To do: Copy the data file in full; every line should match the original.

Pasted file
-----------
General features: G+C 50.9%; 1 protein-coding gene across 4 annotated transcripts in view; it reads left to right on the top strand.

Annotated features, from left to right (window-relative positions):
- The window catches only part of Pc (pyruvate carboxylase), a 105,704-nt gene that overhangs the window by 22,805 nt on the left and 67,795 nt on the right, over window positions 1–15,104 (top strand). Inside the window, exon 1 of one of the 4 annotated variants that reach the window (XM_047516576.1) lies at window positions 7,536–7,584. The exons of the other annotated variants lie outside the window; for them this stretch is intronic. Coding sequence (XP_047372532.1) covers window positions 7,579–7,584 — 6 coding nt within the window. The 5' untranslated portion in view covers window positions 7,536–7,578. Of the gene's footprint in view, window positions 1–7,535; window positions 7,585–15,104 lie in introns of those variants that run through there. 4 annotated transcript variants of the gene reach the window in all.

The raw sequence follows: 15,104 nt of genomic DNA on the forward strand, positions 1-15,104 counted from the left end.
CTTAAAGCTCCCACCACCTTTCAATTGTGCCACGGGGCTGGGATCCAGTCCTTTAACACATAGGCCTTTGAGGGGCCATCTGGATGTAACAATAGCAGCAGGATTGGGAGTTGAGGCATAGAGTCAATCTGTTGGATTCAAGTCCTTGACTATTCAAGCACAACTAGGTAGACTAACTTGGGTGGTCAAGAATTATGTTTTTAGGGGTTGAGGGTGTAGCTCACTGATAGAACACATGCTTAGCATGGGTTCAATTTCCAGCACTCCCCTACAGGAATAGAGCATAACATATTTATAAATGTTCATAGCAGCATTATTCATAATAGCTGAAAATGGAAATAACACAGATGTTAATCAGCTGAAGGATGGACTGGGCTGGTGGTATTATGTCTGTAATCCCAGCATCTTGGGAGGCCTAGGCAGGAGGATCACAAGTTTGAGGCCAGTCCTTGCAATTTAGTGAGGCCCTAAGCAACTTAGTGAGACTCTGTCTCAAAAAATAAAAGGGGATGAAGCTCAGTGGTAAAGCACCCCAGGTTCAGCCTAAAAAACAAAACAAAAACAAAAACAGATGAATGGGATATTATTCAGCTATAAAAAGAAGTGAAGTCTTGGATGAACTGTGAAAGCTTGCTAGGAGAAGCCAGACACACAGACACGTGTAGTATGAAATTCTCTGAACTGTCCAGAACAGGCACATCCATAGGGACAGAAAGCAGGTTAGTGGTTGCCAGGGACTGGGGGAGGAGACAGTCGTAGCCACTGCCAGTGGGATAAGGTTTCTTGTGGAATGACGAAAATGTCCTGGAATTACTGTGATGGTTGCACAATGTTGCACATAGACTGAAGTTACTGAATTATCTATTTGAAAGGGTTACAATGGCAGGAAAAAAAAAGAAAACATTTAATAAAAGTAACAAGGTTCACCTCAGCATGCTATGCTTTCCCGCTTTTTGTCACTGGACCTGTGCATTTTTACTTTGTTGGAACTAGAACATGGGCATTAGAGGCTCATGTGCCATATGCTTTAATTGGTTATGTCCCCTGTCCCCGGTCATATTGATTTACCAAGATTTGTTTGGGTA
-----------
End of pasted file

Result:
General features: G+C 50.9%; 1 protein-coding gene across 4 annotated transcripts in view; it reads left to right on the top strand.

Annotated features, from left to right (window-relative positions):
- The window catches only part of Pc (pyruvate carboxylase), a 105,704-nt gene that overhangs the window by 22,805 nt on the left and 67,795 nt on the right, over window positions 1–15,104 (top strand). Inside the window, exon 1 of one of the 4 annotated variants that reach the window (XM_047516576.1) lies at window positions 7,536–7,584. The exons of the other annotated variants lie outside the window; for them this stretch is intronic. Coding sequence (XP_047372532.1) covers window positions 7,579–7,584 — 6 coding nt within the window. The 5' untranslated portion in view covers window positions 7,536–7,578. Of the gene's footprint in view, window positions 1–7,535; window positions 7,585–15,104 lie in introns of those variants that run through there. 4 annotated transcript variants of the gene reach the window in all.

The raw sequence follows: 15,104 nt of genomic DNA on the forward strand, positions 1-15,104 counted from the left end.
CTTAAAGCTCCCACCACCTTTCAATTGTGCCACGGGGCTGGGATCCAGTCCTTTAACACATAGGCCTTTGAGGGGCCATCTGGATGTAACAATAGCAGCAGGATTGGGAGTTGAGGCATAGAGTCAATCTGTTGGATTCAAGTCCTTGACTATTCAAGCACAACTAGGTAGACTAACTTGGGTGGTCAAGAATTATGTTTTTAGGGGTTGAGGGTGTAGCTCACTGATAGAACACATGCTTAGCATGGGTTCAATTTCCAGCACTCCCCTACAGGAATAGAGCATAACATATTTATAAATGTTCATAGCAGCATTATTCATAATAGCTGAAAATGGAAATAACACAGATGTTAATCAGCTGAAGGATGGACTGGGCTGGTGGTATTATGTCTGTAATCCCAGCATCTTGGGAGGCCTAGGCAGGAGGATCACAAGTTTGAGGCCAGTCCTTGCAATTTAGTGAGGCCCTAAGCAACTTAGTGAGACTCTGTCTCAAAAAATAAAAGGGGATGAAGCTCAGTGGTAAAGCACCCCAGGTTCAGCCTAAAAAACAAAACAAAAACAAAAACAGATGAATGGGATATTATTCAGCTATAAAAAGAAGTGAAGTCTTGGATGAACTGTGAAAGCTTGCTAGGAGAAGCCAGACACACAGACACGTGTAGTATGAAATTCTCTGAACTGTCCAGAACAGGCACATCCATAGGGACAGAAAGCAGGTTAGTGGTTGCCAGGGACTGGGGGAGGAGACAGTCGTAGCCACTGCCAGTGGGATAAGGTTTCTTGTGGAATGACGAAAATGTCCTGGAATTACTGTGATGGTTGCACAATGTTGCACATAGACTGAAGTTACTGAATTATCTATTTGAAAGGGTTACAATGGCAGGAAAAAAAAAGAAAACATTTAATAAAAGTAACAAGGTTCACCTCAGCATGCTATGCTTTCCCGCTTTTTGTCACTGGACCTGTGCATTTTTACTTTGTTGGAACTAGAACATGGGCATTAGAGGCTCATGTGCCATATGCTTTAATTGGTTATGTCCCCTGTCCCCGGTCATATTGATTTACCAAGATTTGTTTGGGTA